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Sunny Day Out



 
 
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  #11  
Old February 19th 06, 12:28 PM posted to uk.rec.walking
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Default Sunny Day Out

In message , Adrian Godwin
writes
Mark Thompson
[email protected]*_turn_up_the_heat_ to_reply*.com wrote:


As ever, on such occasions, the topics of conversation were varied and
wide-ranging, including;


The accuracy of the BBC's weather forecast.

The disadvantages of following a bloke in boots through a bog
when you're wearing trainers.


I really hate that bit of the route, but there's no sensible alternative
that I can see.

The qualities of Bovril as a walker's tipple.


And what was that about people putting vinegar in Bovril? Sounds a bit
perverse to me.

The sleazy tricks of Buxton's finest : a machine that refused to take
Chris's money for a full day's parking, followed by the inevitable
ticket when it expired too early. (Let me know if you want backup
for the complaint..)


I'm thinking it might just be easiest to pay up and let it go. In
retrospect I suppose I should have parked where you were when it became
obvious that the stupid machine wasn't co-operating.

The quality of northern chippies (and especially mugs of tea)

The need to box up your ego when passed by a ponytailed jogger in
the 20th mile of a walk.


Ah, but she did park at the top of the hill before running, rather than
running up from the bottom. Therefo ego salved.

--
Chris Hill

  #12  
Old February 19th 06, 12:29 PM posted to uk.rec.walking
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Default Sunny Day Out

In message , Chris Gilbert
writes
Chris Hill wrote

The route took in Axe Edge Moor, the Cat and Fiddle Pub, Errwood
Reservoir, Pym Chair, Windgather Rocks, and Combs village.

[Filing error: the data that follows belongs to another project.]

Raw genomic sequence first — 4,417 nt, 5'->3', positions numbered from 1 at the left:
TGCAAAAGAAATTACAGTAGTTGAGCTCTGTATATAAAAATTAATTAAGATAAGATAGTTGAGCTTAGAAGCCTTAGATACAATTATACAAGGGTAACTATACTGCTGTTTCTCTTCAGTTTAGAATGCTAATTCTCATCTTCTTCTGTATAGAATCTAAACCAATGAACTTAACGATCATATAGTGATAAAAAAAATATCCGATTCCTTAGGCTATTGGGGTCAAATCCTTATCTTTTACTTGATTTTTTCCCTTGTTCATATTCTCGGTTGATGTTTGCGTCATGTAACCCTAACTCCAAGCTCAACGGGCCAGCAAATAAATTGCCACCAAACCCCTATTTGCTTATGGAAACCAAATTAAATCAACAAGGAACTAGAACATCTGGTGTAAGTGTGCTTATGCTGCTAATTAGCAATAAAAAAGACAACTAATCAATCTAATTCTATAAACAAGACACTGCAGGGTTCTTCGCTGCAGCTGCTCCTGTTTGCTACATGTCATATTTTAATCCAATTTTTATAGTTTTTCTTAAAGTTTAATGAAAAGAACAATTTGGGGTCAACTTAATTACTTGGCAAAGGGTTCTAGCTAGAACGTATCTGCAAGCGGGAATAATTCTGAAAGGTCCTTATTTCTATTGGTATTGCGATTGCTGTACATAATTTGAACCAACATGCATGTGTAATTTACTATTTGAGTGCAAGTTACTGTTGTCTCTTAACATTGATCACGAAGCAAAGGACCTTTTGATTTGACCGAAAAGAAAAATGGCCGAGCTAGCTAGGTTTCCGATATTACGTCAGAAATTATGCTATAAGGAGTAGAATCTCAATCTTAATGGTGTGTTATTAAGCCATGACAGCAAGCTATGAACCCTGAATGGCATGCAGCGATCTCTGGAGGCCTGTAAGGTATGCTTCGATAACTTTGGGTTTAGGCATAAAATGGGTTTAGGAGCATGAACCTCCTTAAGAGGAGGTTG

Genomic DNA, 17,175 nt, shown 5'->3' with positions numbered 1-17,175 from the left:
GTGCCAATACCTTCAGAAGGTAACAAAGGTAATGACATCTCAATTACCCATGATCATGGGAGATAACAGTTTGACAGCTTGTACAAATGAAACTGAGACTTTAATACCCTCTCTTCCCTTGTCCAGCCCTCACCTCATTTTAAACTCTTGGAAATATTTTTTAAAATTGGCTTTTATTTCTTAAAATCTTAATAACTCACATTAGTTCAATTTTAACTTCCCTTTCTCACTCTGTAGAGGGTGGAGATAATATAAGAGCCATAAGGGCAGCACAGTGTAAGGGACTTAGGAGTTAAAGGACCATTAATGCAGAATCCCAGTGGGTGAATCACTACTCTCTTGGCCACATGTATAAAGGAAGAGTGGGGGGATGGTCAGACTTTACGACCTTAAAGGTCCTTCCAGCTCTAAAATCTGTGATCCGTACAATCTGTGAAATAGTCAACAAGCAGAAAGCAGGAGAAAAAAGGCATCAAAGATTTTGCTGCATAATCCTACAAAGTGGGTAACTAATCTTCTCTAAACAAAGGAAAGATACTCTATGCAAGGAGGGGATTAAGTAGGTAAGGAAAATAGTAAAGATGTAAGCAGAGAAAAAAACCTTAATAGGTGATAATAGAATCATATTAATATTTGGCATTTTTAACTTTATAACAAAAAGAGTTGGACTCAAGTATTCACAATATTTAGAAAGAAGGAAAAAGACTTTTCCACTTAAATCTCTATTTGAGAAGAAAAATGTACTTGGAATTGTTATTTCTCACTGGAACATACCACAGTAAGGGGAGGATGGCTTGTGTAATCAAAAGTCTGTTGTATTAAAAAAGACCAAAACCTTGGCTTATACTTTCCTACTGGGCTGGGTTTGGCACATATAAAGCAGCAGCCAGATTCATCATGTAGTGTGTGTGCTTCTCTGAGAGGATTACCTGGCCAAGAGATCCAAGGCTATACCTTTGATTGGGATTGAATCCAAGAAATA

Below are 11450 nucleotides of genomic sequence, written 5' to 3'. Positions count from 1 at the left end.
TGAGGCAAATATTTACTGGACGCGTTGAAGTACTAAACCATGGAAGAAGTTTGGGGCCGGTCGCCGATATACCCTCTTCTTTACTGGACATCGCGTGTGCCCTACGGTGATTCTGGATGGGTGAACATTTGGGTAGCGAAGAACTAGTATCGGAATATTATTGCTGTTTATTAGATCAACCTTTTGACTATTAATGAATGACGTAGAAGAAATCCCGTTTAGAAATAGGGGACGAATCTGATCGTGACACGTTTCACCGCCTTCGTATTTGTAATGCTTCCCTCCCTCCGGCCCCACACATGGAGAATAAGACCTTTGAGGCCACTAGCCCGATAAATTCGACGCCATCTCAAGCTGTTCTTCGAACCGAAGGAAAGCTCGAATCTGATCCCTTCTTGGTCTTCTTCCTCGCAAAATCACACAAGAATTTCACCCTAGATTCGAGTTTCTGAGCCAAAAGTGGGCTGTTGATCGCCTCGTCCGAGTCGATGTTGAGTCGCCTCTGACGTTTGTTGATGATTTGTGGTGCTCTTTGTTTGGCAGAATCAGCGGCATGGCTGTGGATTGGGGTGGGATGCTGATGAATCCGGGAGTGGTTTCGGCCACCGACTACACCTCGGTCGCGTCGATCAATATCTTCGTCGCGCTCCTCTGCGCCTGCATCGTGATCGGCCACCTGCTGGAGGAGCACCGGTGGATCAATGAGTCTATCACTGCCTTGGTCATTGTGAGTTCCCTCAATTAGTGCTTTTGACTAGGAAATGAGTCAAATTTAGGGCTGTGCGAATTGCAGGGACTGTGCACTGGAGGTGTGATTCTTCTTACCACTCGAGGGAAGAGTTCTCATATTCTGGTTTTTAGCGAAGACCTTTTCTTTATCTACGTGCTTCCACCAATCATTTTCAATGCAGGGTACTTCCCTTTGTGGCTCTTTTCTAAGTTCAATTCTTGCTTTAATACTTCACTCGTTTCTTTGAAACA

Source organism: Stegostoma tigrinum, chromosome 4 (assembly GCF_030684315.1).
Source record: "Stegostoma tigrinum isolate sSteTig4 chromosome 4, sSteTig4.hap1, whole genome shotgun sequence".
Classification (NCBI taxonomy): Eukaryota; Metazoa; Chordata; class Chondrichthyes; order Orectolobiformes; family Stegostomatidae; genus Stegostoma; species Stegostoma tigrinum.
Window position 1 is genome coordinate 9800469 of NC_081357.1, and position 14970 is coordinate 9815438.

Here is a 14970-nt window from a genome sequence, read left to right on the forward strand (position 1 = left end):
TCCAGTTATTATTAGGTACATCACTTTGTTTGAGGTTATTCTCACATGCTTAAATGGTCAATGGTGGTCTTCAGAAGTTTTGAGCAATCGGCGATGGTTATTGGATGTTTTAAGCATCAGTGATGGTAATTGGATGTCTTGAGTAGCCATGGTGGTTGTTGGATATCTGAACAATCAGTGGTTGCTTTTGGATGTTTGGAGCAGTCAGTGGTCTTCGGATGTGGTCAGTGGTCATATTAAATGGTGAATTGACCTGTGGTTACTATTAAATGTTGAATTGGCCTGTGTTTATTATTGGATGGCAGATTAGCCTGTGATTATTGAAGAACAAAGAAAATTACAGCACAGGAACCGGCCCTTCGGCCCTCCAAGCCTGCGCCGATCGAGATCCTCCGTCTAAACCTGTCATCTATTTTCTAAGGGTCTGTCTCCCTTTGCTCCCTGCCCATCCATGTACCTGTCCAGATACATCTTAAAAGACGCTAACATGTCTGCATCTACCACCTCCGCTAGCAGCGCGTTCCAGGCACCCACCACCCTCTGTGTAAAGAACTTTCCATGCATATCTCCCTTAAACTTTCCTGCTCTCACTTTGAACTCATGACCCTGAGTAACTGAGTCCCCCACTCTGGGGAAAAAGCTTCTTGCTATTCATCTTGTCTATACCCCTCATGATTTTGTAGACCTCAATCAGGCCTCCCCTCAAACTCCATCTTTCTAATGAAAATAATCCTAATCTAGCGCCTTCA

We were just down the road in the Dane valley. Fab day. Lovely
warm yellow sun with a bit of dramatic soft focus about it. 10 miles.


Brilliant, wasn't it? Unlike today peers out of window which is back
to gun-metal grey and slightly damp.
--
Chris Hill

  #13  
Old February 19th 06, 12:33 PM posted to uk.rec.walking
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Default Sunny Day Out

In message , Roger
writes
The message
from Chris Hill contains these words:

My Garmin Forerunner 301 gives a total distance of 24.91 miles.
I'm interested to know the figure Adrian's comes up with. Peak elevation
was 1748ft, and total walk time 8h 13m.


But how many feet of ascent?


If I'm reading the software right, 3379ft.
--
Chris Hill

  #14  
Old February 19th 06, 01:43 PM posted to uk.rec.walking
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Default Sunny Day Out

Chris Hill wrote

Unlike today peers out of window which is back to gun-metal grey and
slightly damp.


Not to mention bleedin cold n'all

Chris


  #15  
Old February 19th 06, 02:21 PM posted to uk.rec.walking
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Default Sunny Day Out

In that particular case I was saving you from yourself. Would you
*really* want to slog up the hill to The Whitehall Centre with even a
pint inside you?


Dutch courage works with girls, it'll work with hills too.

The question you should be asking is "Would you *really* want to slog up
the hill **without** a pint inside you?"

So you don't fancy the same route again next weekend but in reverse?


Sure. Legs are still aching -lots- so will be interesting to see how much
stronger they get. Should we time it so you meet that young lass out